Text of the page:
The vote in Oregon has also inspired efforts in neighboring Washington State to pursue a drug decriminalization model. While activists considered attempting to put it on the state ballot in 2020, the coronavirus pandemic derailed that plan—and earlier this month, the campaign said they would soon be announcing a sponsor of a reform bill to push for its passage legislatively in the 2021 session starting January.

Meanwhile, New Jersey’s attorney general issued a memo this week directing prosecutors to suspend most marijuana possession cases following voter approval of a statewide legalization ballot measure this month.

Read the full letter to Oregon police chiefs on the decriminalization policy below: 

Dear Chiefs:

As you are aware, Oregon voters passed Measure 110, which decriminalizes, among other things, possession of up to 1 gram of heroin, 2 grams of methamphetamine and cocaine, 12 grams of psilocybin, 40 user units of LSD 40 pills/capsules containing synthetic opiates.

The measure takes effect on February 1, 2021. At that time, persons found to be in possession of these controlled substances will be referred to local municipal or justice courts and subject to the newly created Class E infraction, which carries a maximum $100 fine. This fee will be waived if the offender provides proof of participation in a substance abuse assessment. There is no requirement that the person engage in treatment.

As the voting public has overwhelmingly passed this measure, effective 11/23/20 the Clackamas County District Attorney’s Office will stop charging new Unlawful Possession of Controlled Substance cases that will otherwise be decriminalized on February 1. It is our belief that having officers investigate and submit cases for a prosecution in the weeks leading up to February 1, which will not lead to any sanction or court supervised treatment, is not the most effective use of criminal justice resources.

While we fundamentally disagree with this measure, ceasing to prosecute these matters prior to February 1 is consistent with the will of the voters, which we must respect.

Investigations where a juvenile is found to possess controlled substances in amounts that will be decriminalized should still be referred to the Juvenile Department so the juvenile can have the opportunity for supervised treatment. There is a juvenile workgroup convening who will eventually offer guidance about what to do with juvenile referrals after February 1.

Until February 1, misdemeanor PCS is still unlawful. The decision of our office is not intended not divest local law enforcement officers the ability to conduct lawful investigations, searches and arrests.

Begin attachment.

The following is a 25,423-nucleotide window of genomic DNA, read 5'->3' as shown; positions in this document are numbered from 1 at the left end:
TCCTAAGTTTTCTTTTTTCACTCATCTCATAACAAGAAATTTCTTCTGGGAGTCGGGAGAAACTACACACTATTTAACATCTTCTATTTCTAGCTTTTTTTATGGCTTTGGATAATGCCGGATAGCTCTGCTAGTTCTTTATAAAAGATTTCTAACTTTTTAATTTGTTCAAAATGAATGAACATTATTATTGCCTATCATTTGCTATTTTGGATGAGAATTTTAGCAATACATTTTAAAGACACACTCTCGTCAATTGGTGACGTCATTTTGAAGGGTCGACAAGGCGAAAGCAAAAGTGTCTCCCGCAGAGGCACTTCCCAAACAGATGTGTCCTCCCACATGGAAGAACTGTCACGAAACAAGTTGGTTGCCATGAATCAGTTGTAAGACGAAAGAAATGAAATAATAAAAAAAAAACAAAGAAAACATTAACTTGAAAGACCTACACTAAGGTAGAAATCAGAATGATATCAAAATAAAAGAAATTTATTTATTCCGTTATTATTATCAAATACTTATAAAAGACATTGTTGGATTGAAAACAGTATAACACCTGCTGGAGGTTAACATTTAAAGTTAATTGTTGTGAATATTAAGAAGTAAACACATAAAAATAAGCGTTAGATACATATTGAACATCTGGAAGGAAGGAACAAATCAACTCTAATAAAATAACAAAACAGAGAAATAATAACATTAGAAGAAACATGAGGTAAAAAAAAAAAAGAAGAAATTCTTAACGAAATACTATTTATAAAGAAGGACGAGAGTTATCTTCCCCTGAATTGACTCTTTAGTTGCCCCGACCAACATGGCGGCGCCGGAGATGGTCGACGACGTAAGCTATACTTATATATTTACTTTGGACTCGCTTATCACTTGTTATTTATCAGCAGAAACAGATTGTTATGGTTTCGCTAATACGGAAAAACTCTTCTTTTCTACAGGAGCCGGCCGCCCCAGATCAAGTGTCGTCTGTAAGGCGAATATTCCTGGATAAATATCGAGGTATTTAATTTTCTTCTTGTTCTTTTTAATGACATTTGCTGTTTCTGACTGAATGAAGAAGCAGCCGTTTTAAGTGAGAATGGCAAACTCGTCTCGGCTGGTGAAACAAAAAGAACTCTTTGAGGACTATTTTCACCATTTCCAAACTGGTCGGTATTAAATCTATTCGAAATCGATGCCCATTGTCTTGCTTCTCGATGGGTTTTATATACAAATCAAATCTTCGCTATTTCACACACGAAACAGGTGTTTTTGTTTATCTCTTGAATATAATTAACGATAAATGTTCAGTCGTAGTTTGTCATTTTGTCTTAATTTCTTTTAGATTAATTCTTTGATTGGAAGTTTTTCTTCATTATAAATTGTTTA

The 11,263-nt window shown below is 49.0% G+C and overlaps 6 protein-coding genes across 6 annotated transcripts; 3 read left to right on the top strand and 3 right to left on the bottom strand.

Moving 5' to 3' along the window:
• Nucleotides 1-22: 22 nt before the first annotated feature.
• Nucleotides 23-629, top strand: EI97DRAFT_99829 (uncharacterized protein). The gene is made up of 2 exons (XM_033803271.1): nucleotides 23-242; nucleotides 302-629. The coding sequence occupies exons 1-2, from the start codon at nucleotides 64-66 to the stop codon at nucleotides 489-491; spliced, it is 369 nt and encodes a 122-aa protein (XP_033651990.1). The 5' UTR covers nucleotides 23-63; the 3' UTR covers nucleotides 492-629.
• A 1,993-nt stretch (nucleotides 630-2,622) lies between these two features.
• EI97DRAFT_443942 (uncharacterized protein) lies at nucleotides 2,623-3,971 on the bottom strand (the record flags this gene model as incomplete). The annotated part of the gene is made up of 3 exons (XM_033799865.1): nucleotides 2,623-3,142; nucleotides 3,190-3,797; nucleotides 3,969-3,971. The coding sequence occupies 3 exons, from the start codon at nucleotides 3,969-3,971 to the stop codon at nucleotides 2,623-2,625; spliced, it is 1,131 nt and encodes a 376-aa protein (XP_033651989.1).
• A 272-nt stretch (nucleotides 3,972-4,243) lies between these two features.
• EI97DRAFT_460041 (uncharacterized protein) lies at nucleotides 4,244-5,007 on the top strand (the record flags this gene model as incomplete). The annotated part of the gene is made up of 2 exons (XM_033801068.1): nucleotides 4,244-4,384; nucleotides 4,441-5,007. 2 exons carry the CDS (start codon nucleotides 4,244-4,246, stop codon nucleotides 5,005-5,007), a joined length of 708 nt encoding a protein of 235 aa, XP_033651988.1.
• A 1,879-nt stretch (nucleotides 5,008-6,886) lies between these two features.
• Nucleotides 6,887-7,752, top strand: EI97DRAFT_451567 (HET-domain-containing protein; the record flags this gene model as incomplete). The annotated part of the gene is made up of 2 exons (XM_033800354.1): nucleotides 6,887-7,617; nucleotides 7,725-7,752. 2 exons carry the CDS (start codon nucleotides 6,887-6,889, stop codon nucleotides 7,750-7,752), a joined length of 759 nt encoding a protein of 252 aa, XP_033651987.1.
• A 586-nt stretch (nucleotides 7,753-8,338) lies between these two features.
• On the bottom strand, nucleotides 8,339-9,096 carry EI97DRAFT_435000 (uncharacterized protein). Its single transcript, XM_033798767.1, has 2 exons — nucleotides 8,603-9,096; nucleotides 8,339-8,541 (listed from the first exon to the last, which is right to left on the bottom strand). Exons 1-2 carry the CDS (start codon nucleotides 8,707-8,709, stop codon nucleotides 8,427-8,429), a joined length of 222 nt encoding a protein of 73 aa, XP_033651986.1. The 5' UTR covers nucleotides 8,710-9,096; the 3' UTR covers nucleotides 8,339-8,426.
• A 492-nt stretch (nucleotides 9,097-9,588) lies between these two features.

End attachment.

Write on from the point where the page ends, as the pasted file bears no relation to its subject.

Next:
Good communication about this significant change is paramount. If you have any questions or need clarification about this decision, I encourage you or anyone in your agencies to contact me directly. We look forward to our presentation on December 15th where we will discuss additional specifics of M110 and its search and seizure implications.

Chris Owen

Chief Deputy District Attorney

Clackamas County DA’s Office

New Jersey Prosecutor Urges Colleagues To Stop Pursuing Most Marijuana Cases While Legalization Bill Advances

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Mexico’s President Says Legal Marijuana Is About Freedom, As Legislation Advances In Congress

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Mexico’s president said on Thursday that a bill to legalize marijuana nationwide that was approved by the Senate last week is “part of carrying out a revolution of consciences, where each of us is responsible for his actions.”

“The development of freedoms is very important,” President Andrés Manuel López Obrador said at a press conference in response to a question about whether legalizing cannabis is could be a “Trojan horse that corrupts the health of young people and leads to a higher crime.”

“Things do not have to be prohibited, prohibited, prohibited,” the president said. “If something is authorized, if something is allowed, well, act responsibly. I believe that this will happen in this new legislation on the use of marijuana. Have confidence in people and seek do good.”

López Obrador’s comments come as the cannabis reform bill is advancing in the country’s legislature.

After passing the Senate by a vote of 82 to 18, the bill was formally transmitted to the other body of the nation’s Congress, the Chamber of Deputies, this week, and has been referred to several committees there.

The proposal, which was circulated in draft form earlier this month, would establish a regulated cannabis market in Mexico, allowing adults 18 and older to purchase and possess up to 28 grams of marijuana and cultivate up to six plants for personal use.

It “seeks to regulate the use of cannabis and its derivatives, under the approach of public health, human rights and sustainable development, to prevent and combat the consequences of the problematic use of psychoactive cannabis and to contribute to the reduction of the crime incidence linked to drug trafficking,” the Chamber’s Board of Directors said in an announcement about receiving the legislation, according to a translation.

The bill will also promote “peace, security, and individual and community well-being,” legislative leaders said.

The body’s Justice, Health, Human Rights, and Budget and Public Accounts Committees will all take up the cannabis bill over the coming weeks.

It’s unclear whether the 500-member Chamber of Deputies will push for additional amendments, requiring the legislation to be sent back to the Senate for additional consideration. Marijuana legalization advocates remain concerned about a number of provisions in the proposal as it stands.